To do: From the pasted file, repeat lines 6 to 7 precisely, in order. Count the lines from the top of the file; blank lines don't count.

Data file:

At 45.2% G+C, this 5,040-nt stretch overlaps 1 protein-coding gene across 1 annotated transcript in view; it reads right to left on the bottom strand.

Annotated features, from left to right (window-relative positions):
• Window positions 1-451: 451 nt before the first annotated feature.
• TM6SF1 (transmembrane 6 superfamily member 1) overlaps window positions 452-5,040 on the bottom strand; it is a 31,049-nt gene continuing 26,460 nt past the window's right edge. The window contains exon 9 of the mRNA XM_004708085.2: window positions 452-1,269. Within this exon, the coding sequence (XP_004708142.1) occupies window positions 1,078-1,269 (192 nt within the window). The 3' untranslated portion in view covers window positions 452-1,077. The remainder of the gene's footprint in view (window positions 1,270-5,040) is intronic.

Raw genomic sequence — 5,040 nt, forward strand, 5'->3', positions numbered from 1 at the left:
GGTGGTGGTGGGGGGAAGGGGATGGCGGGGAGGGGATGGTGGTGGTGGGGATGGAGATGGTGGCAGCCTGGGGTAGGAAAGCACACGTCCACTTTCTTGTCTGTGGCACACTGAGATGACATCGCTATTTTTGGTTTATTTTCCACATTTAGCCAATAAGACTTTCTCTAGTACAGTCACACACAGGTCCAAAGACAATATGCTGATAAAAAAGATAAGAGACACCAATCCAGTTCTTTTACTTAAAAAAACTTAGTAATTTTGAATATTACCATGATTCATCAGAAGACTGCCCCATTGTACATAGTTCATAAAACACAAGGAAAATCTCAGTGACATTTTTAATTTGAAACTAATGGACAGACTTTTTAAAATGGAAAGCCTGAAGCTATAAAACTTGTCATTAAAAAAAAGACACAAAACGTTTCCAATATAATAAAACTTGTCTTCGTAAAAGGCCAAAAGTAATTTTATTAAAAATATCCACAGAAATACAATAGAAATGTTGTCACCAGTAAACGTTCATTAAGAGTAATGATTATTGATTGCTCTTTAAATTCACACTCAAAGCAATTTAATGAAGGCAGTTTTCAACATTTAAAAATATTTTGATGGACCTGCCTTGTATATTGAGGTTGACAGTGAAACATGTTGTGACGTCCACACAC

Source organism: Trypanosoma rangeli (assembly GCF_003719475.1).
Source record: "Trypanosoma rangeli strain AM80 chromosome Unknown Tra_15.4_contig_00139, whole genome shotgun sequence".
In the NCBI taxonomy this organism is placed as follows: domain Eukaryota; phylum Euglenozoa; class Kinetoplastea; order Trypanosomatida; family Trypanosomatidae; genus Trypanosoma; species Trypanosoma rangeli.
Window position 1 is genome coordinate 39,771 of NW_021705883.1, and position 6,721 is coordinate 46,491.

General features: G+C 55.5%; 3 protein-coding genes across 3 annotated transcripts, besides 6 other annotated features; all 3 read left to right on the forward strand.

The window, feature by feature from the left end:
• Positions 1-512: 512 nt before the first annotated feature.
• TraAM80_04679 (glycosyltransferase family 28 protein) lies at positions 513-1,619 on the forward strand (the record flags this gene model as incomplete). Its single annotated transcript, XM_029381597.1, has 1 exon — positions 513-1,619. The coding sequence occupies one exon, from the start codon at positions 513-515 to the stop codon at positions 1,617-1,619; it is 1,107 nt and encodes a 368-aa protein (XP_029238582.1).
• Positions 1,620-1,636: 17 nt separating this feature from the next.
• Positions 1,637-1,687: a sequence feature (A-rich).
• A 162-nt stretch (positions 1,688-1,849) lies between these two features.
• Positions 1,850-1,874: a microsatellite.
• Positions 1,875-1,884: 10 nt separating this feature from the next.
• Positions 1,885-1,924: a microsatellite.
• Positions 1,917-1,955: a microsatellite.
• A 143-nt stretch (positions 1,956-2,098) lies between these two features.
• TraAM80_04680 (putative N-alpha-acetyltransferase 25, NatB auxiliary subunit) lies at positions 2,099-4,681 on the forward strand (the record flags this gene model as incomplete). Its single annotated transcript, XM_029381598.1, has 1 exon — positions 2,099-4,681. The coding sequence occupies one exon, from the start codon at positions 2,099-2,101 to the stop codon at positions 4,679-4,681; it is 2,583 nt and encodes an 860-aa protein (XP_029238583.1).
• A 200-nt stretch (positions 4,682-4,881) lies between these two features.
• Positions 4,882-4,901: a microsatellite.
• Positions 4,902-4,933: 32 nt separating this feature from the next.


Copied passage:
GGTGGTGGTGGGGGGAAGGGGATGGCGGGGAGGGGATGGTGGTGGTGGGGATGGAGATGGTGGCAGCCTGGGGTAGGAAAGCACACGTCCACTTTCTTGTCTGTGGCACACTGAGATGACATCGCTATTTTTGGTTTATTTTCCACATTTAGCCAATAAGACTTTCTCTAGTACAGTCACACACAGGTCCAAAGACAATATGCTGATAAAAAAGATAAGAGACACCAATCCAGTTCTTTTACTTAAAAAAACTTAGTAATTTTGAATATTACCATGATTCATCAGAAGACTGCCCCATTGTACATAGTTCATAAAACACAAGGAAAATCTCAGTGACATTTTTAATTTGAAACTAATGGACAGACTTTTTAAAATGGAAAGCCTGAAGCTATAAAACTTGTCATTAAAAAAAAGACACAAAACGTTTCCAATATAATAAAACTTGTCTTCGTAAAAGGCCAAAAGTAATTTTATTAAAAATATCCACAGAAATACAATAGAAATGTTGTCACCAGTAAACGTTCATTAAGAGTAATGATTATTGATTGCTCTTTAAATTCACACTCAAAGCAATTTAATGAAGGCAGTTTTCAACATTTAAAAATATTTTGATGGACCTGCCTTGTATATTGAGGTTGACAGTGAAACATGTTGTGACGTCCACACAC

Source organism: Trypanosoma rangeli (assembly GCF_003719475.1).